Disclosure: The researchers report no relevant financial disclosures.

Recent data released from the Diabetes Prevention Program demonstrate that pre-treatment characteristics, weight history, psychological and behavioral predictors, and changes to cognitive and behavioral factors play an important role in predicting weight outcomes.

Linda M. Delahanty, MS, RD, and other researchers utilized 25% of the Diabetes Prevention Program (DPP) patients in the lifestyle intervention group (n=274) who completed questionnaires to assess their weight history and psychological and behavioral factors at baseline and 6 months.

Delahanty, of the department of medicine at Massachusetts General Hospital Diabetes Center, and colleagues conducted t tests and multivariate models to determine the association of weight loss with pre-treatment characteristics.

According to data, greater exercise self-efficacy and dietary restraint, fewer high-fat dietary behaviors and more sedentary activity levels were independent, modifiable, pre-treatment predictors for obtaining a 7% weight-loss goal at the end of the study. Furthermore, at baseline, lower activity levels were linked to greater increases in activity (P<.0001), researchers wrote.

They also discovered that fewer previous formal weight-loss programs and less frequent emotional eating were found to be positive predictors for obtaining 7% weight loss at 6 months. However, this was not the case at the end of the study.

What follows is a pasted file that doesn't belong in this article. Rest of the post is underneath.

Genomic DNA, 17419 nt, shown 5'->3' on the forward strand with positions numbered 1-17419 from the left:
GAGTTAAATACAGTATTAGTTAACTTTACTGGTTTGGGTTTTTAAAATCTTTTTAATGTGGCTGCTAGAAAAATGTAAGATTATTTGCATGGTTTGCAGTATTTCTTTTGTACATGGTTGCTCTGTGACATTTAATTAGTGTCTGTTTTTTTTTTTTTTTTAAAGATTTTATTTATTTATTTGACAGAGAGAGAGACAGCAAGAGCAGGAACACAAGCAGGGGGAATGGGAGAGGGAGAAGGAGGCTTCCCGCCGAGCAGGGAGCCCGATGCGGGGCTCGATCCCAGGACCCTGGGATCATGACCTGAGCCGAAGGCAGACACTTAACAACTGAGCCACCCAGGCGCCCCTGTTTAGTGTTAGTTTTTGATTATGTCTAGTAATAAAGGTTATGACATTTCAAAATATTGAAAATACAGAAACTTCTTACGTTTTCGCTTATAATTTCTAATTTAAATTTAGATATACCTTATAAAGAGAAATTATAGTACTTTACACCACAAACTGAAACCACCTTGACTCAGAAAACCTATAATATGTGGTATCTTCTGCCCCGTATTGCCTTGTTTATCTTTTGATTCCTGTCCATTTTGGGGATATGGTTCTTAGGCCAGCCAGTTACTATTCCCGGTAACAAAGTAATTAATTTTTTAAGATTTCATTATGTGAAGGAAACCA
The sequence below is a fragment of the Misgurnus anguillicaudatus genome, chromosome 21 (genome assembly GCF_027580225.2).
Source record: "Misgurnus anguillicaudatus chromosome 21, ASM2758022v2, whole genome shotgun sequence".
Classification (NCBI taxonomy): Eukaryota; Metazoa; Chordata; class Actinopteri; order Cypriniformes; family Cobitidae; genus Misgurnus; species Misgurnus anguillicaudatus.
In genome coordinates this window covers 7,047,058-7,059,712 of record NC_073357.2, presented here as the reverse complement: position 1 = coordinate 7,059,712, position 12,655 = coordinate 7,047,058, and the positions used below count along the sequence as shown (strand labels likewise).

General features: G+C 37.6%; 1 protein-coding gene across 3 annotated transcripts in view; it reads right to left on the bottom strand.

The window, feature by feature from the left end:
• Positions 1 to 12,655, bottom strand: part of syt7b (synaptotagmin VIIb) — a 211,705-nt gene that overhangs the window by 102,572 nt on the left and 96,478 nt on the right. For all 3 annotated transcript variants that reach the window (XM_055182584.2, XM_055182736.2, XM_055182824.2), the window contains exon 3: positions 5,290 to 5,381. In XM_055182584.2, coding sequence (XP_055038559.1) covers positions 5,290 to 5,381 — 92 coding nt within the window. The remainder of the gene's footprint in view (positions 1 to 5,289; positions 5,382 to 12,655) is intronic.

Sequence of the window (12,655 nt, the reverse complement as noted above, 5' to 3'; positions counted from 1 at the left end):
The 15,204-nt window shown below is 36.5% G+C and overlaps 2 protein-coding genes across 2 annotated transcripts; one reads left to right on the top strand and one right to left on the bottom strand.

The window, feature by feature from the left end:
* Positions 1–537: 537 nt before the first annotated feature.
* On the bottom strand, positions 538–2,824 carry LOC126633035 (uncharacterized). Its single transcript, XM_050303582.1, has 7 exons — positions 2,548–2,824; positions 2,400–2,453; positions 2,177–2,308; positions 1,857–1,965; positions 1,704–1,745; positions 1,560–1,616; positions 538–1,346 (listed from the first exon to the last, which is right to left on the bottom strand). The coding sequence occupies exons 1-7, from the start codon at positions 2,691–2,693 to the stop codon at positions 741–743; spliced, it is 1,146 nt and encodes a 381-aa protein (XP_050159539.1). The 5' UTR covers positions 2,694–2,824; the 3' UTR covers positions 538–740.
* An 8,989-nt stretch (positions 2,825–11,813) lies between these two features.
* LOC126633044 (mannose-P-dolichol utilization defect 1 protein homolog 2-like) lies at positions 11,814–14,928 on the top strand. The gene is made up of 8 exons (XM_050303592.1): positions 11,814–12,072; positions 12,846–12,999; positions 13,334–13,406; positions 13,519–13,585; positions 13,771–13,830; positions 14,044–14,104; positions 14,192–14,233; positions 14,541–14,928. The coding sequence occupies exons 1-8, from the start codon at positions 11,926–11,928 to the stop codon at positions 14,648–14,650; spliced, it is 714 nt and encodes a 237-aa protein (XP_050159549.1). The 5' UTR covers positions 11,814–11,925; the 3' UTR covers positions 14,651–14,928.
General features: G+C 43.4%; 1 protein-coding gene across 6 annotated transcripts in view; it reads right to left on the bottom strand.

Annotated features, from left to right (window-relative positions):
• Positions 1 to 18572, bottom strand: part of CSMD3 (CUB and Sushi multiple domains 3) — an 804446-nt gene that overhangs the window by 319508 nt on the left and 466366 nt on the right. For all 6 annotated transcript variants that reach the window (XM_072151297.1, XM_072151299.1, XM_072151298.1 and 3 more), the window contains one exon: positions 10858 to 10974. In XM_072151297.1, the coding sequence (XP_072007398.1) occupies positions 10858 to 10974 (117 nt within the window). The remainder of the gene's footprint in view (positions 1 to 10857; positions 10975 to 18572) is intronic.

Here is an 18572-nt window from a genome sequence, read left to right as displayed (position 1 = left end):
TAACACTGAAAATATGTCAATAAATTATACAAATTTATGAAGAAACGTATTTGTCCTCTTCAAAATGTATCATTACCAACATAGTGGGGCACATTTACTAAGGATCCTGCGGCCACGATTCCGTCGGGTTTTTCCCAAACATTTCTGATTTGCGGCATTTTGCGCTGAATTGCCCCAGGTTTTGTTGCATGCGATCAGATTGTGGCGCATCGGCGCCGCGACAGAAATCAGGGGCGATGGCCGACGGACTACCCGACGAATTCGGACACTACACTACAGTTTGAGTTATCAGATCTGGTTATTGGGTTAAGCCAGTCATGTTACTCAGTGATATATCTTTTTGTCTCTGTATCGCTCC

Patients with more previous weight-loss attempts tended to be younger when they first became overweight, with more frequent weight cycling, more cravings, and felt deprived when dieting and less competent at weight loss at baseline (all P<.0001).

“Although baseline and early changes in perceived stress, feelings of being deprived while dieting, binge eating severity, weight loss self-sufficiency, and exercise self-sufficiency were significantly (P<.05) associated with the ability to achieve weight loss outcomes at 6 months and end of study, these variables were not independent predictors of weight outcomes when confounders were eliminated,” they wrote.Delahanty and colleagues suggest further research based on these findings to improve strategies to enhance weight-loss outcomes.